Owing to the number of globally threatened species in Nepal Hodgson’s work is of increasing significance. This talk assesses Hodgson’s work as a pioneering zoologist and his place in 19th century British, ‘imperial’ science, before turning to the collections and their status as a picture of a threatened ecosystem. 2015 marks the bicentenary of the establishment of Anglo-Nepalese diplomatic relations, and this talk is part of a wider program of events organised by Britain-Nepal 200 to celebrate the close links between the two countries and highlight current collaborative efforts to conserve its spectacular wildlife. David Lowther is a local artist, researcher and Visiting Scholar at the ZSL.
woodland May DNR

Mar

20

A photographic tour of the distinctive National Vegetation Classification types in the wilder parts of the North East by Dr Dave Mitchell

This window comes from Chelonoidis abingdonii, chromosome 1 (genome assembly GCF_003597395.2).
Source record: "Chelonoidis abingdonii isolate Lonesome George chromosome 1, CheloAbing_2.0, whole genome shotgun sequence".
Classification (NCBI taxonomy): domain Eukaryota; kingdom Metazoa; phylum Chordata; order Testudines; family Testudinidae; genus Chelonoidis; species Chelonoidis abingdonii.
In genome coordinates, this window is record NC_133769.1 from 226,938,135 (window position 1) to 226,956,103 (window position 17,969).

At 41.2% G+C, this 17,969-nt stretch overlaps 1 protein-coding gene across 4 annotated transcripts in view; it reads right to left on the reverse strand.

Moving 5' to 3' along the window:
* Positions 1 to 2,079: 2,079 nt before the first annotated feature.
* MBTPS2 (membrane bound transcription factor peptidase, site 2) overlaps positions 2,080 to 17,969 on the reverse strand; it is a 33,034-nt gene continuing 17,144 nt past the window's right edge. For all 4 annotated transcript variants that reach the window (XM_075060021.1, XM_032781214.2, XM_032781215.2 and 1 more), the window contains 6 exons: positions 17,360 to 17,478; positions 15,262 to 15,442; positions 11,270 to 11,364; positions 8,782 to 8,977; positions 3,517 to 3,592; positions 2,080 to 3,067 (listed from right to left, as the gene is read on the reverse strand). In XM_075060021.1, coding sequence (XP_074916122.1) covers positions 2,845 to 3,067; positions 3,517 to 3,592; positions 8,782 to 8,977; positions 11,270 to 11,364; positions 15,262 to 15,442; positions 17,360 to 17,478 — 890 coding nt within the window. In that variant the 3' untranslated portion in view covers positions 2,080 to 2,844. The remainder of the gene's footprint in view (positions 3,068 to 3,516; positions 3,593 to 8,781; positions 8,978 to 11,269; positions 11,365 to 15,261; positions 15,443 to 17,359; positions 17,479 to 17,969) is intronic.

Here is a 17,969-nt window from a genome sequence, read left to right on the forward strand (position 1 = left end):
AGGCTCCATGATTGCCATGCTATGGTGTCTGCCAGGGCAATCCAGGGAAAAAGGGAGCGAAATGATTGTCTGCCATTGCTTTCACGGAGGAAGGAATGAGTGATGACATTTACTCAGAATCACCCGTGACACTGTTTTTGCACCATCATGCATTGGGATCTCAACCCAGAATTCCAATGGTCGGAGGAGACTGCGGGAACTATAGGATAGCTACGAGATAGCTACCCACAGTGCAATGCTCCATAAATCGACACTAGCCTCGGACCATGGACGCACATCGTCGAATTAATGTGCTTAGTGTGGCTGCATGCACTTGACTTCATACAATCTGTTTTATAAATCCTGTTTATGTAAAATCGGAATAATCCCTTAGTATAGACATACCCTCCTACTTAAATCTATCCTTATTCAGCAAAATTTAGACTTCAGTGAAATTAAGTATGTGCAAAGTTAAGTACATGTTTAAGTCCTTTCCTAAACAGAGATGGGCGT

20th Mar 2015
Friday 20th March, 7-8pm

Great North Museum: Hancock, Newcastle

The North East is blessed with a diverse array of landscapes, each made up of broad habitats such as grassland, wetland, woodland and so on. Within each broad habitat, distinctive groups of plant species occur together, time and time again, to form recognisable vegetation types which are described in the British National Vegetation Classification (NVC). There are woodlands within woodlands, grasslands within grasslands, etc. such that the area is made up of a patchwork quilt of many vegetation types. These remain a mystery to many naturalists, and because the published books on the subject are very technical, this talk will take a photographic approach to recognising them. In fact Dr Mitchell has been developing a simple visual “app”, which he will illustrate, for mobile phone\tablet computer to aid the identification of NVC communities and sub-communities in the field. He will describe some of the more localised, fragile and distinctive vegetation types in the wilder parts of Northumbria.